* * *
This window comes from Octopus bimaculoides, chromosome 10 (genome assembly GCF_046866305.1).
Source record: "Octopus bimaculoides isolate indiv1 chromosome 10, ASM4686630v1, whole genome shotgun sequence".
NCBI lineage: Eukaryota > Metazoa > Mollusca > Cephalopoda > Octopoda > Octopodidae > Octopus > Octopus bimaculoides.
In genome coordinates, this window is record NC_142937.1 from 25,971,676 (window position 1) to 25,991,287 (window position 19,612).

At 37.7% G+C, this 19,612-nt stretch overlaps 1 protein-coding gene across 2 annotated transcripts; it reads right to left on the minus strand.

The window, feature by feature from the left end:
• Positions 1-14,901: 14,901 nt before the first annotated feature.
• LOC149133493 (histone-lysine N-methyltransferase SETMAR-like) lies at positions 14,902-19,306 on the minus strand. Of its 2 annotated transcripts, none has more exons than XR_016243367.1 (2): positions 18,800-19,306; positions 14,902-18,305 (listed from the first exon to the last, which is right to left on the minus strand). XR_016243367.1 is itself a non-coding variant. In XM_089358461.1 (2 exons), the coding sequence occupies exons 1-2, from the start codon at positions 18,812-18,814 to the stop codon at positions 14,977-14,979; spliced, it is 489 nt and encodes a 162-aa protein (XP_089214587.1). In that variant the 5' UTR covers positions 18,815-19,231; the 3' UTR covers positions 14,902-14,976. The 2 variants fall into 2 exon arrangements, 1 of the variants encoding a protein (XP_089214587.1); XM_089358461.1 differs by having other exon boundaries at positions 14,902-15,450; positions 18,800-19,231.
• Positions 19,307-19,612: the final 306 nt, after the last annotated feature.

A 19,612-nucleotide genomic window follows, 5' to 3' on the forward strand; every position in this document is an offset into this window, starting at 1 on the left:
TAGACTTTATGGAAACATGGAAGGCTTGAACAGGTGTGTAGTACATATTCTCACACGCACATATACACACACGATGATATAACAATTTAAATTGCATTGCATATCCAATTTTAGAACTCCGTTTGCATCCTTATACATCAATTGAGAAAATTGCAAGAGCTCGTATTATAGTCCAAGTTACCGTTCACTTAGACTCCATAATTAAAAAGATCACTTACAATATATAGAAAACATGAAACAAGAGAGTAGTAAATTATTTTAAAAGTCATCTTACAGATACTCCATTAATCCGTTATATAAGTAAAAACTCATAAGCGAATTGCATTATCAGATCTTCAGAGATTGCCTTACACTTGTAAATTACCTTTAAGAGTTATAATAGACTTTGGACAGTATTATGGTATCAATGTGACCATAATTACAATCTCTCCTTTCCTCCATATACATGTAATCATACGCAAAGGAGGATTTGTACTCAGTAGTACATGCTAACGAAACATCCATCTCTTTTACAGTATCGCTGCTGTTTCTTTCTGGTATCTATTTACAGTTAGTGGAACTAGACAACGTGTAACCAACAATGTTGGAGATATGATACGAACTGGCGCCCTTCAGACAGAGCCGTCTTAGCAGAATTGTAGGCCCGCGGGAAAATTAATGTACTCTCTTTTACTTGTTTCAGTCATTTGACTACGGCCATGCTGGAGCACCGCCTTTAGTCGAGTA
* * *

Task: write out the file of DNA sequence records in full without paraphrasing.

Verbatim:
This window comes from Octopus bimaculoides, chromosome 10 (genome assembly GCF_046866305.1).
Source record: "Octopus bimaculoides isolate indiv1 chromosome 10, ASM4686630v1, whole genome shotgun sequence".
NCBI lineage: Eukaryota > Metazoa > Mollusca > Cephalopoda > Octopoda > Octopodidae > Octopus > Octopus bimaculoides.
In genome coordinates, this window is record NC_142937.1 from 25,971,676 (window position 1) to 25,991,287 (window position 19,612).

At 37.7% G+C, this 19,612-nt stretch overlaps 1 protein-coding gene across 2 annotated transcripts; it reads right to left on the minus strand.

The window, feature by feature from the left end:
• Positions 1-14,901: 14,901 nt before the first annotated feature.
• LOC149133493 (histone-lysine N-methyltransferase SETMAR-like) lies at positions 14,902-19,306 on the minus strand. Of its 2 annotated transcripts, none has more exons than XR_016243367.1 (2): positions 18,800-19,306; positions 14,902-18,305 (listed from the first exon to the last, which is right to left on the minus strand). XR_016243367.1 is itself a non-coding variant. In XM_089358461.1 (2 exons), the coding sequence occupies exons 1-2, from the start codon at positions 18,812-18,814 to the stop codon at positions 14,977-14,979; spliced, it is 489 nt and encodes a 162-aa protein (XP_089214587.1). In that variant the 5' UTR covers positions 18,815-19,231; the 3' UTR covers positions 14,902-14,976. The 2 variants fall into 2 exon arrangements, 1 of the variants encoding a protein (XP_089214587.1); XM_089358461.1 differs by having other exon boundaries at positions 14,902-15,450; positions 18,800-19,231.
• Positions 19,307-19,612: the final 306 nt, after the last annotated feature.

A 19,612-nucleotide genomic window follows, 5' to 3' on the forward strand; every position in this document is an offset into this window, starting at 1 on the left:
TAGACTTTATGGAAACATGGAAGGCTTGAACAGGTGTGTAGTACATATTCTCACACGCACATATACACACACGATGATATAACAATTTAAATTGCATTGCATATCCAATTTTAGAACTCCGTTTGCATCCTTATACATCAATTGAGAAAATTGCAAGAGCTCGTATTATAGTCCAAGTTACCGTTCACTTAGACTCCATAATTAAAAAGATCACTTACAATATATAGAAAACATGAAACAAGAGAGTAGTAAATTATTTTAAAAGTCATCTTACAGATACTCCATTAATCCGTTATATAAGTAAAAACTCATAAGCGAATTGCATTATCAGATCTTCAGAGATTGCCTTACACTTGTAAATTACCTTTAAGAGTTATAATAGACTTTGGACAGTATTATGGTATCAATGTGACCATAATTACAATCTCTCCTTTCCTCCATATACATGTAATCATACGCAAAGGAGGATTTGTACTCAGTAGTACATGCTAACGAAACATCCATCTCTTTTACAGTATCGCTGCTGTTTCTTTCTGGTATCTATTTACAGTTAGTGGAACTAGACAACGTGTAACCAACAATGTTGGAGATATGATACGAACTGGCGCCCTTCAGACAGAGCCGTCTTAGCAGAATTGTAGGCCCGCGGGAAAATTAATGTACTCTCTTTTACTTGTTTCAGTCATTTGACTACGGCCATGCTGGAGCACCGCCTTTAGTCGAGTA